Report: Transit strike will go ahead Friday

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Report: Transit strike will go ahead Friday
Report: Transit strike will go ahead Friday

Transit workers have announced strike action would begin with a uniform and overtime ban.

If negotiations between Unifor — the union that represents bus, SeaBus and maintenance workers — and Coast Mountain Bus Company (CMBC), a TransLink subsidiary, do not reach a tentative agreement, the strike action is scheduled to take effect starting at 8 a.m. on Friday, November 1.

“To minimize the disruption to the public while still ramping up pressure on the employer, we have chosen a measured level of strike action in the first phase,” said Unifor National President Jerry Dias in a media release.

Transit workers including bus and SeaBus drivers will refuse to wear CMBC uniforms on their routes and CMBC maintenance workers will refuse to work overtime shifts.

“It is a strange experience to see an operator out of uniform, and we hope that starts conversations with the passengers about our struggle with this employer to get a fair deal,” said Unifor Western Regional Director and lead negotiator Gavin McGarrigle in a media release.

In a written statement to The Ubyssey, CMBC said the refusal of overtime work on the part of maintenance workers could result in fewer buses on the road.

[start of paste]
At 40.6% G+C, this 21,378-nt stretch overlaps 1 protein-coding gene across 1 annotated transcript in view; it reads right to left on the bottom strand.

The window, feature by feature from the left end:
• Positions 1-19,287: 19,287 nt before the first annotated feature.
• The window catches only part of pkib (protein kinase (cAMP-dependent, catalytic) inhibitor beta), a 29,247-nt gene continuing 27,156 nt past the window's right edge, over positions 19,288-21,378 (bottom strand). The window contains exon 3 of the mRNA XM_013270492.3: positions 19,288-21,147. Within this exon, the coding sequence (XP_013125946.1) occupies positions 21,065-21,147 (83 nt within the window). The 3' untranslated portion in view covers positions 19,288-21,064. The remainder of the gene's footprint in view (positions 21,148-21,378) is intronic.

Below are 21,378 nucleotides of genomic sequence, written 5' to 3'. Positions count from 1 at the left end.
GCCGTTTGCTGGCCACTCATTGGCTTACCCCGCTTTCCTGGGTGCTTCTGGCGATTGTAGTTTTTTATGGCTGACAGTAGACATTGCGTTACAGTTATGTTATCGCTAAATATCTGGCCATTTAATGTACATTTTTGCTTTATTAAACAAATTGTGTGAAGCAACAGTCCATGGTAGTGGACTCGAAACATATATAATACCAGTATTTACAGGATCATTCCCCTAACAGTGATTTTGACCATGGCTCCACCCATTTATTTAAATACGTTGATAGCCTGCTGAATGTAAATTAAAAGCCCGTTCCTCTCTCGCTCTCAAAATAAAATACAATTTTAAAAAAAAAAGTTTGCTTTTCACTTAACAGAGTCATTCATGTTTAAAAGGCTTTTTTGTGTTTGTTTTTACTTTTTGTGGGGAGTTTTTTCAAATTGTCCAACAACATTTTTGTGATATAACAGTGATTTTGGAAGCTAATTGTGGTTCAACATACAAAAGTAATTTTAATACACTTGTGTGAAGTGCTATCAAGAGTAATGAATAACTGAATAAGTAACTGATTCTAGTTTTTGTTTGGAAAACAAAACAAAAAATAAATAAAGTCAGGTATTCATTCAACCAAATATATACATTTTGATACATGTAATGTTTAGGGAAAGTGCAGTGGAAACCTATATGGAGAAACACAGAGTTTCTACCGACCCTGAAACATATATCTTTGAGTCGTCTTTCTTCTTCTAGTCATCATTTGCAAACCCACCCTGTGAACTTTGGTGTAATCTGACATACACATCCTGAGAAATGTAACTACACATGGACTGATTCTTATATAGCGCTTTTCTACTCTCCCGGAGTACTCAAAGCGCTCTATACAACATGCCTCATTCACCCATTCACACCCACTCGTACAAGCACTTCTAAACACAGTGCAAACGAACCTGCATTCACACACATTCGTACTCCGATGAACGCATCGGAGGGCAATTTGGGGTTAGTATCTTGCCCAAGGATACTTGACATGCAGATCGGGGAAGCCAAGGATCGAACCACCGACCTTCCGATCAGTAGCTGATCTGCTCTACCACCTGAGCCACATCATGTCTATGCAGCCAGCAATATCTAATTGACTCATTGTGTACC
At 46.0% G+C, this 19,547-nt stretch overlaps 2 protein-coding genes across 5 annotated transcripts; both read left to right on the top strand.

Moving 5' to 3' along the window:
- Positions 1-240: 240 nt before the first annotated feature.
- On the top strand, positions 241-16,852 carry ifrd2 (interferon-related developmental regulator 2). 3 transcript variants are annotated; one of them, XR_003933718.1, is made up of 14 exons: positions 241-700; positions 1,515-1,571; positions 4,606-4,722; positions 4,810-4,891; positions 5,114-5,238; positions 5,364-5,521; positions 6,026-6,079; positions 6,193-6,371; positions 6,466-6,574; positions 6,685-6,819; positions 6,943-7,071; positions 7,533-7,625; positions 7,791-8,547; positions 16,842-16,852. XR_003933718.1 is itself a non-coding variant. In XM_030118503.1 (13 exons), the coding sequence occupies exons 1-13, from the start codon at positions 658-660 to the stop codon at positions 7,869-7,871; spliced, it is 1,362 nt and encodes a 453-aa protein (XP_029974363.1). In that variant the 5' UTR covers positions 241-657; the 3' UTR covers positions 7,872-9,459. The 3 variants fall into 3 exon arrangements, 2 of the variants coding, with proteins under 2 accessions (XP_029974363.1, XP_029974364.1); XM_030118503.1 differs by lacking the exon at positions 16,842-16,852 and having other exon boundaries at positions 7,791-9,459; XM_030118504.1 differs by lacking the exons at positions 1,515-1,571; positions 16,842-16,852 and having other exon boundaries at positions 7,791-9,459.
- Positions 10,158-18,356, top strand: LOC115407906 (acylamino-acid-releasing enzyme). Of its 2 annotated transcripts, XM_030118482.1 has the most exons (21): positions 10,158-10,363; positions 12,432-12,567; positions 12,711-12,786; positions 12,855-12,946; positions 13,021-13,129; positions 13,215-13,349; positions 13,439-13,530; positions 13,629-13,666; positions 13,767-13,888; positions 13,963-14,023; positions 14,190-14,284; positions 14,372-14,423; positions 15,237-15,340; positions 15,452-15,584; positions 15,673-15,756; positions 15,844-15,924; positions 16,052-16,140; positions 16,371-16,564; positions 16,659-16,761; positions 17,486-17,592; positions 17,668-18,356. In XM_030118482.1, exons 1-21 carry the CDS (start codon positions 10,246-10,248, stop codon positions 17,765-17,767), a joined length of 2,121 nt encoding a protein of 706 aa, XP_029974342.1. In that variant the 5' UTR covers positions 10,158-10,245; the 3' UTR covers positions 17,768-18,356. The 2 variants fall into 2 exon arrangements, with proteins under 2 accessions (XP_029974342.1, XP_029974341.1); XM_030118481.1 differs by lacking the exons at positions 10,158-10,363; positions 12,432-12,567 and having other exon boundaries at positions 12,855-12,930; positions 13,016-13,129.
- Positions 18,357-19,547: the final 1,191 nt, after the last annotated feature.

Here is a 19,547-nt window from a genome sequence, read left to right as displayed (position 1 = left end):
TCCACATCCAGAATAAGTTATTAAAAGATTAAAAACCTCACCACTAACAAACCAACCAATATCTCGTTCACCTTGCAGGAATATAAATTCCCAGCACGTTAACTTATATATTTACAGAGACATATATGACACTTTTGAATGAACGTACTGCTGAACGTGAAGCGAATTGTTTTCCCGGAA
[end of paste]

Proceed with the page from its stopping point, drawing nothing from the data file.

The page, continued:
“Unifor, the union representing Coast Mountain Bus Company bus operators and maintenance trades, has advised job action in the form of bus maintenance workers not doing overtime work. This could mean reduction in bus and SeaBus service as soon as 8 a.m. tomorrow,” reads the statement.

CMBC also confirmed that SkyTrain, West Coast Express, HandyDART and West Vancouver Blue Bus will operate as normal.

While UBC confirmed they’d be unable to provide alternative forms of transportation for students, staff and faculty who rely on public transit to commute to campus, the university has introduced a map with several temporary pick-up and drop-off locations to encourage carpools.

“Many students, faculty and staff rely on public transit and we appreciate a potential disruption will be challenging,” reads a notice on UBC’s website.

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